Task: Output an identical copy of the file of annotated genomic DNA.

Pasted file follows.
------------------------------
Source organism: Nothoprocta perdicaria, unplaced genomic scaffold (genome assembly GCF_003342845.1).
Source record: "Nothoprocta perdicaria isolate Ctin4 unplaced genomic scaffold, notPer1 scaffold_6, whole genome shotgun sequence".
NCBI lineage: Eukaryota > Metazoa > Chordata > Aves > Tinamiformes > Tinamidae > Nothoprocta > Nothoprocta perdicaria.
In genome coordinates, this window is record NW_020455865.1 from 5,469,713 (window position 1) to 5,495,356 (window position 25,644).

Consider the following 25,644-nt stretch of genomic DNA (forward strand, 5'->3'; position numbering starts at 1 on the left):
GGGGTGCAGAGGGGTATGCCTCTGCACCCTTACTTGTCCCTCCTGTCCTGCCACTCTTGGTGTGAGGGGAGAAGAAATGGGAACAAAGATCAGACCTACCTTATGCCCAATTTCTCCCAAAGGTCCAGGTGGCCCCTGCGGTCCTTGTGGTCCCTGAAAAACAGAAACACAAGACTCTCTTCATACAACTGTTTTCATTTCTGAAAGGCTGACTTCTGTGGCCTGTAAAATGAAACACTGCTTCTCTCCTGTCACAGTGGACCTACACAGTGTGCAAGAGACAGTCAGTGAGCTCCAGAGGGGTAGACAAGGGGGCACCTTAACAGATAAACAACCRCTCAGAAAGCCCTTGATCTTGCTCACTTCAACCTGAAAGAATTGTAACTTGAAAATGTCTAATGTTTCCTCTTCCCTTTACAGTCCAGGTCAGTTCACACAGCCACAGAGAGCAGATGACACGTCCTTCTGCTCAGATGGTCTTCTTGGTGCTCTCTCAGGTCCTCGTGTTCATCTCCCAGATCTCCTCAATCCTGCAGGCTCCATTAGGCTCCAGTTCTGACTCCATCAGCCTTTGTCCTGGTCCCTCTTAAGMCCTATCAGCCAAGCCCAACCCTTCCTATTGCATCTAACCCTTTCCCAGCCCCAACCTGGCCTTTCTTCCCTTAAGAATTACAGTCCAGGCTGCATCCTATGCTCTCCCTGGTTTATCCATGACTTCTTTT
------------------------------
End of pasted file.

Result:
Source organism: Nothoprocta perdicaria, unplaced genomic scaffold (genome assembly GCF_003342845.1).
Source record: "Nothoprocta perdicaria isolate Ctin4 unplaced genomic scaffold, notPer1 scaffold_6, whole genome shotgun sequence".
NCBI lineage: Eukaryota > Metazoa > Chordata > Aves > Tinamiformes > Tinamidae > Nothoprocta > Nothoprocta perdicaria.
In genome coordinates, this window is record NW_020455865.1 from 5,469,713 (window position 1) to 5,495,356 (window position 25,644).

Consider the following 25,644-nt stretch of genomic DNA (forward strand, 5'->3'; position numbering starts at 1 on the left):
GGGGTGCAGAGGGGTATGCCTCTGCACCCTTACTTGTCCCTCCTGTCCTGCCACTCTTGGTGTGAGGGGAGAAGAAATGGGAACAAAGATCAGACCTACCTTATGCCCAATTTCTCCCAAAGGTCCAGGTGGCCCCTGCGGTCCTTGTGGTCCCTGAAAAACAGAAACACAAGACTCTCTTCATACAACTGTTTTCATTTCTGAAAGGCTGACTTCTGTGGCCTGTAAAATGAAACACTGCTTCTCTCCTGTCACAGTGGACCTACACAGTGTGCAAGAGACAGTCAGTGAGCTCCAGAGGGGTAGACAAGGGGGCACCTTAACAGATAAACAACCRCTCAGAAAGCCCTTGATCTTGCTCACTTCAACCTGAAAGAATTGTAACTTGAAAATGTCTAATGTTTCCTCTTCCCTTTACAGTCCAGGTCAGTTCACACAGCCACAGAGAGCAGATGACACGTCCTTCTGCTCAGATGGTCTTCTTGGTGCTCTCTCAGGTCCTCGTGTTCATCTCCCAGATCTCCTCAATCCTGCAGGCTCCATTAGGCTCCAGTTCTGACTCCATCAGCCTTTGTCCTGGTCCCTCTTAAGMCCTATCAGCCAAGCCCAACCCTTCCTATTGCATCTAACCCTTTCCCAGCCCCAACCTGGCCTTTCTTCCCTTAAGAATTACAGTCCAGGCTGCATCCTATGCTCTCCCTGGTTTATCCATGACTTCTTTT